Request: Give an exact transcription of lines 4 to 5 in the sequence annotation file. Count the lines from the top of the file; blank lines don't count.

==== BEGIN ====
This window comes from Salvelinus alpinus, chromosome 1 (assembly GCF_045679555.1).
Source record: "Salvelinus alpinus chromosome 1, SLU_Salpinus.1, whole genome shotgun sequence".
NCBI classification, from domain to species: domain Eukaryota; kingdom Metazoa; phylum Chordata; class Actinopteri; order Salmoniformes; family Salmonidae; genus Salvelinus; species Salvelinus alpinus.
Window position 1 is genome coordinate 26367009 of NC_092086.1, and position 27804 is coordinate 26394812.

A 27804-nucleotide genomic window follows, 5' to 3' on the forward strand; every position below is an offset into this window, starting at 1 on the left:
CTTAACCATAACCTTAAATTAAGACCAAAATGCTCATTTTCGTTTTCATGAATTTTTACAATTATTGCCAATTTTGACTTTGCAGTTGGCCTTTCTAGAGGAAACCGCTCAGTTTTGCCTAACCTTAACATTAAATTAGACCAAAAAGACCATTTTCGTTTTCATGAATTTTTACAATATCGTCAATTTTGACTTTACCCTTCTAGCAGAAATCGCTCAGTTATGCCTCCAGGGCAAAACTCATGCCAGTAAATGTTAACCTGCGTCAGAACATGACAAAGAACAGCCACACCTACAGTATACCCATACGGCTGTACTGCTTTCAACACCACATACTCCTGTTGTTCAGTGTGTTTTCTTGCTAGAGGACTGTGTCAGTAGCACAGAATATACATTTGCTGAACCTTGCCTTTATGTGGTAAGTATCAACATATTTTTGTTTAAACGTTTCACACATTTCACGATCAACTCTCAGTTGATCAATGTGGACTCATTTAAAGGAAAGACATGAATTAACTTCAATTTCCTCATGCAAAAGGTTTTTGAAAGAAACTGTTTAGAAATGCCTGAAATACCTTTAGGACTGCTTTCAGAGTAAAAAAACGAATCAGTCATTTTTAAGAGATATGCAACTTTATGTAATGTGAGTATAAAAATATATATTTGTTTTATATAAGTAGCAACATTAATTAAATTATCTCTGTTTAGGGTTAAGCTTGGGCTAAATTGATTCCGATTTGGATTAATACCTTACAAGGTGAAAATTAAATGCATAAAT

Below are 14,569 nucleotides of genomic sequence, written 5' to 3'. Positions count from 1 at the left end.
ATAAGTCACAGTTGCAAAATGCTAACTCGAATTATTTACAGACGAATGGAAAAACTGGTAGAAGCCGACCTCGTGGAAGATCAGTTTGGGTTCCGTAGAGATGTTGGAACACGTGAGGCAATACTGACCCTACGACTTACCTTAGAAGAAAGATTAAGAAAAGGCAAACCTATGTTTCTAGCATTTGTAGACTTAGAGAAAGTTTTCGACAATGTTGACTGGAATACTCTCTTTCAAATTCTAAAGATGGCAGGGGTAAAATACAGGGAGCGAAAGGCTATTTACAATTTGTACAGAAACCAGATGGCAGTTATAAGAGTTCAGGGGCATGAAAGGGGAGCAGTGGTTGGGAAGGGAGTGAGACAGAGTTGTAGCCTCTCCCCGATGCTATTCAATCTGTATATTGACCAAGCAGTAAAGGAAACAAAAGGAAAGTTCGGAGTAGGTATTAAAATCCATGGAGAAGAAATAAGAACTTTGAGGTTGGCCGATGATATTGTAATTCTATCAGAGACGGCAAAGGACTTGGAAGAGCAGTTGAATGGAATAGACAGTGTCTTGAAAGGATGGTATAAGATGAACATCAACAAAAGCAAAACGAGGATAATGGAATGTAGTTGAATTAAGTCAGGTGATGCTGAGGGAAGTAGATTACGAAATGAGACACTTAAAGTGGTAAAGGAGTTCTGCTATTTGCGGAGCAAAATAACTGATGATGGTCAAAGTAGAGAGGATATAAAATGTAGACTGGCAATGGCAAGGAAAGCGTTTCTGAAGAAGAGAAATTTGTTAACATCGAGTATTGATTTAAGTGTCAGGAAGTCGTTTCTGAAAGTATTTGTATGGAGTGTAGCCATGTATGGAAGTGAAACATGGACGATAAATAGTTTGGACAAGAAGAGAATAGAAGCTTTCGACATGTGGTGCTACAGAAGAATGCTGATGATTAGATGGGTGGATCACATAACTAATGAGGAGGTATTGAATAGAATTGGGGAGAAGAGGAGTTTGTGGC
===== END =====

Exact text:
Window position 1 is genome coordinate 26367009 of NC_092086.1, and position 27804 is coordinate 26394812.

A 27804-nucleotide genomic window follows, 5' to 3' on the forward strand; every position below is an offset into this window, starting at 1 on the left: